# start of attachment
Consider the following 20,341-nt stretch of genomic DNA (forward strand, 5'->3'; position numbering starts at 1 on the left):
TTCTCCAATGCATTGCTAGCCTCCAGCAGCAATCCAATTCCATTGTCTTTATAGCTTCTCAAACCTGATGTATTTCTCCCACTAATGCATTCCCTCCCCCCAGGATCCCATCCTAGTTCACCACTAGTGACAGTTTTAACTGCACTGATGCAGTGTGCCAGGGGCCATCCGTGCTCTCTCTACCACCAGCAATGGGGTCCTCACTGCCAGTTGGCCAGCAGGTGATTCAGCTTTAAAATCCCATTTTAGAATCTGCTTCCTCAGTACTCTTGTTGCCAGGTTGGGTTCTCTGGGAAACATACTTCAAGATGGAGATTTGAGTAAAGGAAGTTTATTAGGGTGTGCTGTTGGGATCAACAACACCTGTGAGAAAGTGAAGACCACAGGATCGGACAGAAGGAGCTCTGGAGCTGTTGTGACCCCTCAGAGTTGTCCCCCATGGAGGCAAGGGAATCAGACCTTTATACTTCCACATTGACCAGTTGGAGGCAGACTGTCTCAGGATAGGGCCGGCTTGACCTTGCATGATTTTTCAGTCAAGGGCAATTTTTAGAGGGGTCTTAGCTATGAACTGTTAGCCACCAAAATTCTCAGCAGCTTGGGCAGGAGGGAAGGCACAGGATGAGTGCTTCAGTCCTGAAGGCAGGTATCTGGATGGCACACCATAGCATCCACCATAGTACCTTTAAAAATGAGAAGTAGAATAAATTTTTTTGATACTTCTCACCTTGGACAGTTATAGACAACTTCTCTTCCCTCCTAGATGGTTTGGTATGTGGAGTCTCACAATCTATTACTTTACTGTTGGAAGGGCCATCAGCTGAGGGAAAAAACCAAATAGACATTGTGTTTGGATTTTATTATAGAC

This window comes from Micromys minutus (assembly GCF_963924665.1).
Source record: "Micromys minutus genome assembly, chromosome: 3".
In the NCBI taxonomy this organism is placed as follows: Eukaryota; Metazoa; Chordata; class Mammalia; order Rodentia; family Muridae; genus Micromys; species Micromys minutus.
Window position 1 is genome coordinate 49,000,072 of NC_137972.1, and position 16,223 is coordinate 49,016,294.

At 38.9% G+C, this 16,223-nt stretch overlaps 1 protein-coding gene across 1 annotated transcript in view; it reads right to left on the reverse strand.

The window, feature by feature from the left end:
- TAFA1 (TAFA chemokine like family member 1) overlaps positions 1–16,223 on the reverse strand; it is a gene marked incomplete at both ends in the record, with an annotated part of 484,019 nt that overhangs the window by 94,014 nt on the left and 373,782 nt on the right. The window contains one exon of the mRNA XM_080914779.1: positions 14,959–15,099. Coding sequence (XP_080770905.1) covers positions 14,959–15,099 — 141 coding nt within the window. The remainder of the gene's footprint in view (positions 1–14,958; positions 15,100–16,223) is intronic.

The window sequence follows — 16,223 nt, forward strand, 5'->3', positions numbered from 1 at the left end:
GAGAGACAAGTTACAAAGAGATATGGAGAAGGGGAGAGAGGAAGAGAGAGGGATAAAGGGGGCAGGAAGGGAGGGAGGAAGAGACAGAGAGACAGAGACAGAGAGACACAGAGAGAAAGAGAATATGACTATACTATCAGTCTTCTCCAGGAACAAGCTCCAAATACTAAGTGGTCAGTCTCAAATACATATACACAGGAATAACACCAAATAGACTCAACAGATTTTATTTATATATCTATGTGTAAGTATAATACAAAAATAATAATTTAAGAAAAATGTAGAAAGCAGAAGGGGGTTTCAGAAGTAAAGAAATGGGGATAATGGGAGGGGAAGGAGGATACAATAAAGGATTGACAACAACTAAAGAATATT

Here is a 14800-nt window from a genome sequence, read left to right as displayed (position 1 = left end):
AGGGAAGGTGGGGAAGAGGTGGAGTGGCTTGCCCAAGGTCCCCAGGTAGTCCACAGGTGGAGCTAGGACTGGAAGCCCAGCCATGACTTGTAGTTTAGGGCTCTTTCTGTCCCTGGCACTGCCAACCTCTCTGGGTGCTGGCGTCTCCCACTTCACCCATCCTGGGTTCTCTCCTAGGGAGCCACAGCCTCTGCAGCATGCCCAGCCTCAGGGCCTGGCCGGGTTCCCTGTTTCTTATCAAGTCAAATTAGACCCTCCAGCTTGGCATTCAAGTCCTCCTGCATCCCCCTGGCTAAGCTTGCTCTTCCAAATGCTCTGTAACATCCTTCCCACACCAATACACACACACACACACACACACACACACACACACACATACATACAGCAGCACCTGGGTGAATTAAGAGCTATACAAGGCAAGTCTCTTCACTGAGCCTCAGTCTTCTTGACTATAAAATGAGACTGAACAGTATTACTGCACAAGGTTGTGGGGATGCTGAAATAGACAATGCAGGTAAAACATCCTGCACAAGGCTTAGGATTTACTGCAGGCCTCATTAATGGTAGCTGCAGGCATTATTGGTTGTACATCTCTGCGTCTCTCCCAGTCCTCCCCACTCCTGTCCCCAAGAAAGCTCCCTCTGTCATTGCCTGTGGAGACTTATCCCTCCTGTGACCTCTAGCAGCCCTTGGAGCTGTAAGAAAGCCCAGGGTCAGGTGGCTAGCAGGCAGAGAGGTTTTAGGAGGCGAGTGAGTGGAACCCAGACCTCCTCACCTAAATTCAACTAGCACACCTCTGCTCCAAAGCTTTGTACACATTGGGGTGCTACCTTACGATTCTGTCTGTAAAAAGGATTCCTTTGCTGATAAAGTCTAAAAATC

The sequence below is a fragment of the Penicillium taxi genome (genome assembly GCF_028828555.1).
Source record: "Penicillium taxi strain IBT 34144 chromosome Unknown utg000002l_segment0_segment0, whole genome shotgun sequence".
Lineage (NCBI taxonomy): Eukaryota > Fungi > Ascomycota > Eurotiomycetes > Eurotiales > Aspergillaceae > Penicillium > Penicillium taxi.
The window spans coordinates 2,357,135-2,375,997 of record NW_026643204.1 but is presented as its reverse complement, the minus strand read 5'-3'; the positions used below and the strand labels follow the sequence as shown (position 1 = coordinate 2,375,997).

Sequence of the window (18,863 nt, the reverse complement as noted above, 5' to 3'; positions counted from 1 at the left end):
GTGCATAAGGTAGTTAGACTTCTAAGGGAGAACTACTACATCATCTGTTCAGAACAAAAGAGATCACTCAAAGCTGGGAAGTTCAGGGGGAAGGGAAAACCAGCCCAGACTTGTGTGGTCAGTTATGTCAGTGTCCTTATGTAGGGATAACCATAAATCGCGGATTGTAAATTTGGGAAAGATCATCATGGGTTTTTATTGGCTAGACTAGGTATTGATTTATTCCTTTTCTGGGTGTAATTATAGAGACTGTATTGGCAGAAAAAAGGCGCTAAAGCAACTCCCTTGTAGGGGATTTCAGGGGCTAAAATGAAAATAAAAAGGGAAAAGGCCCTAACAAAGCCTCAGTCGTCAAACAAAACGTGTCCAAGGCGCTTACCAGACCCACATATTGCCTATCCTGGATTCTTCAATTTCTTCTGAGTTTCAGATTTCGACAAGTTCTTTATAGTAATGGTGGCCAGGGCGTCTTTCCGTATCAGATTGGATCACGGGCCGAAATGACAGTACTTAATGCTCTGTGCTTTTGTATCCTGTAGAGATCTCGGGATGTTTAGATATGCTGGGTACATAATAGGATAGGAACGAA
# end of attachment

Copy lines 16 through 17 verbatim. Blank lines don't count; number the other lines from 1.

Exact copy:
Lineage (NCBI taxonomy): Eukaryota > Fungi > Ascomycota > Eurotiomycetes > Eurotiales > Aspergillaceae > Penicillium > Penicillium taxi.
The window spans coordinates 2,357,135-2,375,997 of record NW_026643204.1 but is presented as its reverse complement, the minus strand read 5'-3'; the positions used below and the strand labels follow the sequence as shown (position 1 = coordinate 2,375,997).